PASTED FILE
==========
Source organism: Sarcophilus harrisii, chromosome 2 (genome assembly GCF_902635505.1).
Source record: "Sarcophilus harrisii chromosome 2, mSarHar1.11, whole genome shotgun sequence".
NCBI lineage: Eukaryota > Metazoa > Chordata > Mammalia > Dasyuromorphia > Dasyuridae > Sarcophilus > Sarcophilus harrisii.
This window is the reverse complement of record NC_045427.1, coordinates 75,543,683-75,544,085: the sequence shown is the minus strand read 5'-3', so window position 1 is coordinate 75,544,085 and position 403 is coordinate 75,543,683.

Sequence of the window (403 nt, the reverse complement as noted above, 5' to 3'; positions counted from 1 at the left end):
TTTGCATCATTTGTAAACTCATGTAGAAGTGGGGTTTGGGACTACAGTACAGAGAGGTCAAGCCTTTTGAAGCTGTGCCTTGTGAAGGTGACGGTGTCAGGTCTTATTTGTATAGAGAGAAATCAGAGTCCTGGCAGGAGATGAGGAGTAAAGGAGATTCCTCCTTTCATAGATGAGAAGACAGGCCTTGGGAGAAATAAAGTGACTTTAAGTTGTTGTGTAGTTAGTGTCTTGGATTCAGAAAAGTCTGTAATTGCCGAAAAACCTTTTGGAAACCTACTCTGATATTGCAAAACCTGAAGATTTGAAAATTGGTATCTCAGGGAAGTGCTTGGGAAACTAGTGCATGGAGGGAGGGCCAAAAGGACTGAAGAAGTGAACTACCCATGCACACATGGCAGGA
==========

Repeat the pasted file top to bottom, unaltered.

Source organism: Sarcophilus harrisii, chromosome 2 (genome assembly GCF_902635505.1).
Source record: "Sarcophilus harrisii chromosome 2, mSarHar1.11, whole genome shotgun sequence".
NCBI lineage: Eukaryota > Metazoa > Chordata > Mammalia > Dasyuromorphia > Dasyuridae > Sarcophilus > Sarcophilus harrisii.
This window is the reverse complement of record NC_045427.1, coordinates 75,543,683-75,544,085: the sequence shown is the minus strand read 5'-3', so window position 1 is coordinate 75,544,085 and position 403 is coordinate 75,543,683.

Sequence of the window (403 nt, the reverse complement as noted above, 5' to 3'; positions counted from 1 at the left end):
TTTGCATCATTTGTAAACTCATGTAGAAGTGGGGTTTGGGACTACAGTACAGAGAGGTCAAGCCTTTTGAAGCTGTGCCTTGTGAAGGTGACGGTGTCAGGTCTTATTTGTATAGAGAGAAATCAGAGTCCTGGCAGGAGATGAGGAGTAAAGGAGATTCCTCCTTTCATAGATGAGAAGACAGGCCTTGGGAGAAATAAAGTGACTTTAAGTTGTTGTGTAGTTAGTGTCTTGGATTCAGAAAAGTCTGTAATTGCCGAAAAACCTTTTGGAAACCTACTCTGATATTGCAAAACCTGAAGATTTGAAAATTGGTATCTCAGGGAAGTGCTTGGGAAACTAGTGCATGGAGGGAGGGCCAAAAGGACTGAAGAAGTGAACTACCCATGCACACATGGCAGGA